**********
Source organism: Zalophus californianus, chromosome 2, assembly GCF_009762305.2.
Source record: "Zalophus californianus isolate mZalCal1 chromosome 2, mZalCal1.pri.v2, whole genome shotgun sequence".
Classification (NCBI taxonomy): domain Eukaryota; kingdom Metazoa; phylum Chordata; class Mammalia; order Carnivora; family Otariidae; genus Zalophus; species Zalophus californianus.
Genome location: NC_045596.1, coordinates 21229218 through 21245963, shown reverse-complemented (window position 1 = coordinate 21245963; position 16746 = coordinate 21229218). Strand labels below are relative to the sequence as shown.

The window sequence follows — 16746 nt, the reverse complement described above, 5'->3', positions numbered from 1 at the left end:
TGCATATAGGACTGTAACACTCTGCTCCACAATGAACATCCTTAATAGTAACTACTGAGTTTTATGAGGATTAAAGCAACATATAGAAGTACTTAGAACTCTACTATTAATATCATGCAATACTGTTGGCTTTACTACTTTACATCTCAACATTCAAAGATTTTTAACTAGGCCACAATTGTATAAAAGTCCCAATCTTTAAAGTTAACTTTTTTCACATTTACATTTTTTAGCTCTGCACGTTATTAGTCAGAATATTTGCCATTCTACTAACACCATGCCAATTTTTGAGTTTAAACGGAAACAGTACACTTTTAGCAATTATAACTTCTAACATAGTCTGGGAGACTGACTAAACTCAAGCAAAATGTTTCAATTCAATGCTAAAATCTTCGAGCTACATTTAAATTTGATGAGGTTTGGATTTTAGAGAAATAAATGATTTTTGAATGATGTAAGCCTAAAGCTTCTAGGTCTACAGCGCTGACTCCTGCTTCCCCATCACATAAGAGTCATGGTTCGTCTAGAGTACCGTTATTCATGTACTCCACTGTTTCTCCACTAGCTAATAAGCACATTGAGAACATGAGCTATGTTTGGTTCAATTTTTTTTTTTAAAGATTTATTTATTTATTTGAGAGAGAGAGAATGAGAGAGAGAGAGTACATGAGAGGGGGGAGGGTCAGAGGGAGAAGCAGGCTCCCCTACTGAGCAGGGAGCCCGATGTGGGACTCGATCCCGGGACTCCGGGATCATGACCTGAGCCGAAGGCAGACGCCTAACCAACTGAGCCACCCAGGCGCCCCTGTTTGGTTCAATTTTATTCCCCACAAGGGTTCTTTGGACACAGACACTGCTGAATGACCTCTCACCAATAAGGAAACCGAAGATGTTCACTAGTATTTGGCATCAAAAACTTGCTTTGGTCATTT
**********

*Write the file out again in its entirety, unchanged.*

Source organism: Zalophus californianus, chromosome 2, assembly GCF_009762305.2.
Source record: "Zalophus californianus isolate mZalCal1 chromosome 2, mZalCal1.pri.v2, whole genome shotgun sequence".
Classification (NCBI taxonomy): domain Eukaryota; kingdom Metazoa; phylum Chordata; class Mammalia; order Carnivora; family Otariidae; genus Zalophus; species Zalophus californianus.
Genome location: NC_045596.1, coordinates 21229218 through 21245963, shown reverse-complemented (window position 1 = coordinate 21245963; position 16746 = coordinate 21229218). Strand labels below are relative to the sequence as shown.

The window sequence follows — 16746 nt, the reverse complement described above, 5'->3', positions numbered from 1 at the left end:
TGCATATAGGACTGTAACACTCTGCTCCACAATGAACATCCTTAATAGTAACTACTGAGTTTTATGAGGATTAAAGCAACATATAGAAGTACTTAGAACTCTACTATTAATATCATGCAATACTGTTGGCTTTACTACTTTACATCTCAACATTCAAAGATTTTTAACTAGGCCACAATTGTATAAAAGTCCCAATCTTTAAAGTTAACTTTTTTCACATTTACATTTTTTAGCTCTGCACGTTATTAGTCAGAATATTTGCCATTCTACTAACACCATGCCAATTTTTGAGTTTAAACGGAAACAGTACACTTTTAGCAATTATAACTTCTAACATAGTCTGGGAGACTGACTAAACTCAAGCAAAATGTTTCAATTCAATGCTAAAATCTTCGAGCTACATTTAAATTTGATGAGGTTTGGATTTTAGAGAAATAAATGATTTTTGAATGATGTAAGCCTAAAGCTTCTAGGTCTACAGCGCTGACTCCTGCTTCCCCATCACATAAGAGTCATGGTTCGTCTAGAGTACCGTTATTCATGTACTCCACTGTTTCTCCACTAGCTAATAAGCACATTGAGAACATGAGCTATGTTTGGTTCAATTTTTTTTTTTAAAGATTTATTTATTTATTTGAGAGAGAGAGAATGAGAGAGAGAGAGTACATGAGAGGGGGGAGGGTCAGAGGGAGAAGCAGGCTCCCCTACTGAGCAGGGAGCCCGATGTGGGACTCGATCCCGGGACTCCGGGATCATGACCTGAGCCGAAGGCAGACGCCTAACCAACTGAGCCACCCAGGCGCCCCTGTTTGGTTCAATTTTATTCCCCACAAGGGTTCTTTGGACACAGACACTGCTGAATGACCTCTCACCAATAAGGAAACCGAAGATGTTCACTAGTATTTGGCATCAAAAACTTGCTTTGGTCATTT